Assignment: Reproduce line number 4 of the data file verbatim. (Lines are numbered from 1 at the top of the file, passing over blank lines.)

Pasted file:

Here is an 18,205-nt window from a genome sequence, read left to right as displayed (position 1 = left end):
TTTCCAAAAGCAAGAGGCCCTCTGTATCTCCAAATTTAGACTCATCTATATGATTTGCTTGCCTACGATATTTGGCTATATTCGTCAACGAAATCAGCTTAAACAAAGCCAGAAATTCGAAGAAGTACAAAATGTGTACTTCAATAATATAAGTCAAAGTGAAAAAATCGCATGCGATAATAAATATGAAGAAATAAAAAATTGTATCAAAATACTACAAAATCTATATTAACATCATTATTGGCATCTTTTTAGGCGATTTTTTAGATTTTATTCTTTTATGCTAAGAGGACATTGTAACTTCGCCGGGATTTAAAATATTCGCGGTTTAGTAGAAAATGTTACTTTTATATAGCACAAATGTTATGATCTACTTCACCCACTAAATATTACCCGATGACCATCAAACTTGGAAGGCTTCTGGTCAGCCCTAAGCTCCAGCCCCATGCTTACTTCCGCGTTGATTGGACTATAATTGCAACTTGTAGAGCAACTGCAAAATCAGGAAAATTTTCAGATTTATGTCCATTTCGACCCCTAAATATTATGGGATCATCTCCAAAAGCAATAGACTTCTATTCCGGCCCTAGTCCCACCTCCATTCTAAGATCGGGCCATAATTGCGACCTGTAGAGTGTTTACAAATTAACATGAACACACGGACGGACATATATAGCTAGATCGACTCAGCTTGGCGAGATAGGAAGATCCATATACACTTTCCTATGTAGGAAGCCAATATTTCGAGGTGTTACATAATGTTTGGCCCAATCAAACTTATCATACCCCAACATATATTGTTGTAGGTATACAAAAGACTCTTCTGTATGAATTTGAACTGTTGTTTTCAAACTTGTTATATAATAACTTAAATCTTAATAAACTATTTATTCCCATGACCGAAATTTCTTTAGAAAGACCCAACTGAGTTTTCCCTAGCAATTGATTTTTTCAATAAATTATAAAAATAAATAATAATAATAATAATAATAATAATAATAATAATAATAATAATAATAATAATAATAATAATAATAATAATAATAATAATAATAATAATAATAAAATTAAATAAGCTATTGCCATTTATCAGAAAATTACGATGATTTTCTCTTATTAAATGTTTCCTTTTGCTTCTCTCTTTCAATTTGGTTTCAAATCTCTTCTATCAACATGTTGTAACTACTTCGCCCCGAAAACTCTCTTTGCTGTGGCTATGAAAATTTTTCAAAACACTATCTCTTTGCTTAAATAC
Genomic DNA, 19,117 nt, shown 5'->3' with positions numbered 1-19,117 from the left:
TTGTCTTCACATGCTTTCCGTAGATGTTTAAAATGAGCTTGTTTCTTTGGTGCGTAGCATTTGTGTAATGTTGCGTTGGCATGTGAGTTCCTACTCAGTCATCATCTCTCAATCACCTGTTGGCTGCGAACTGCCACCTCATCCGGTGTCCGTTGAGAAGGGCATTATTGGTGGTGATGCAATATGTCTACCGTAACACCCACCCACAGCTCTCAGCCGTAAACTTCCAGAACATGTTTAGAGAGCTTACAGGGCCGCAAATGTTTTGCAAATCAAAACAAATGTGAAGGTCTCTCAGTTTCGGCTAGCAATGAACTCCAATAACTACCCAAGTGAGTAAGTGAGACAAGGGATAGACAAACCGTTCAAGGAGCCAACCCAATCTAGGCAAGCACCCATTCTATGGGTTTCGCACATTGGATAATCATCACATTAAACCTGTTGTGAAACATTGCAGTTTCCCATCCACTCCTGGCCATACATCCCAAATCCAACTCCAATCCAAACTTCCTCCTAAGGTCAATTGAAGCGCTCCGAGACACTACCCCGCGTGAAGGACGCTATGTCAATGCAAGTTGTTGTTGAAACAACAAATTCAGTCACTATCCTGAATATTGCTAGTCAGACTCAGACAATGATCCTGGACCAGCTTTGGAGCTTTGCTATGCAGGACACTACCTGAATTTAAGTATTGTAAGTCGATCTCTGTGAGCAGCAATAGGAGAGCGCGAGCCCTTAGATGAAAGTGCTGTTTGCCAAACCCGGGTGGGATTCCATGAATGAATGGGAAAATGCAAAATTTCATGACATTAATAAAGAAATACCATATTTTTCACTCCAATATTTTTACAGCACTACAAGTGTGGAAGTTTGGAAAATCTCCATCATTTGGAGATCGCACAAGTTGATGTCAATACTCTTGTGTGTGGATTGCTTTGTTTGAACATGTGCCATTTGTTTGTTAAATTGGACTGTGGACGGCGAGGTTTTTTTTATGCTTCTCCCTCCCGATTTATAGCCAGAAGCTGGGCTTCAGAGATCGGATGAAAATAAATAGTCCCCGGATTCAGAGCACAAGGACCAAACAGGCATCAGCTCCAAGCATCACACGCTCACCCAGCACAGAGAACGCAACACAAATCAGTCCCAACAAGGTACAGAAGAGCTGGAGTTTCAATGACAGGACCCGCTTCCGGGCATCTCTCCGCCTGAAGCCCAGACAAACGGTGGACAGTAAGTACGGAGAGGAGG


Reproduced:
TTGTCTTCACATGCTTTCCGTAGATGTTTAAAATGAGCTTGTTTCTTTGGTGCGTAGCATTTGTGTAATGTTGCGTTGGCATGTGAGTTCCTACTCAGTCATCATCTCTCAATCACCTGTTGGCTGCGAACTGCCACCTCATCCGGTGTCCGTTGAGAAGGGCATTATTGGTGGTGATGCAATATGTCTACCGTAACACCCACCCACAGCTCTCAGCCGTAAACTTCCAGAACATGTTTAGAGAGCTTACAGGGCCGCAAATGTTTTGCAAATCAAAACAAATGTGAAGGTCTCTCAGTTTCGGCTAGCAATGAACTCCAATAACTACCCAAGTGAGTAAGTGAGACAAGGGATAGACAAACCGTTCAAGGAGCCAACCCAATCTAGGCAAGCACCCATTCTATGGGTTTCGCACATTGGATAATCATCACATTAAACCTGTTGTGAAACATTGCAGTTTCCCATCCACTCCTGGCCATACATCCCAAATCCAACTCCAATCCAAACTTCCTCCTAAGGTCAATTGAAGCGCTCCGAGACACTACCCCGCGTGAAGGACGCTATGTCAATGCAAGTTGTTGTTGAAACAACAAATTCAGTCACTATCCTGAATATTGCTAGTCAGACTCAGACAATGATCCTGGACCAGCTTTGGAGCTTTGCTATGCAGGACACTACCTGAATTTAAGTATTGTAAGTCGATCTCTGTGAGCAGCAATAGGAGAGCGCGAGCCCTTAGATGAAAGTGCTGTTTGCCAAACCCGGGTGGGATTCCATGAATGAATGGGAAAATGCAAAATTTCATGACATTAATAAAGAAATACCATATTTTTCACTCCAATATTTTTACAGCACTACAAGTGTGGAAGTTTGGAAAATCTCCATCATTTGGAGATCGCACAAGTTGATGTCAATACTCTTGTGTGTGGATTGCTTTGTTTGAACATGTGCCATTTGTTTGTTAAATTGGACTGTGGACGGCGAGGTTTTTTTTATGCTTCTCCCTCCCGATTTATAGCCAGAAGCTGGGCTTCAGAGATCGGATGAAAATAAATAGTCCCCGGATTCAGAGCACAAGGACCAAACAGGCATCAGCTCCAAGCATCACACGCTCACCCAGCACAGAGAACGCAACACAAATCAGTCCCAACAAGGTACAGAAGAGCTGGAGTTTCAATGACAGGACCCGCTTCCGGGCATCTCTCCGCCTGAAGCCCAGACAAACGGTGGACAGTAAGTACGGAGAGGAGG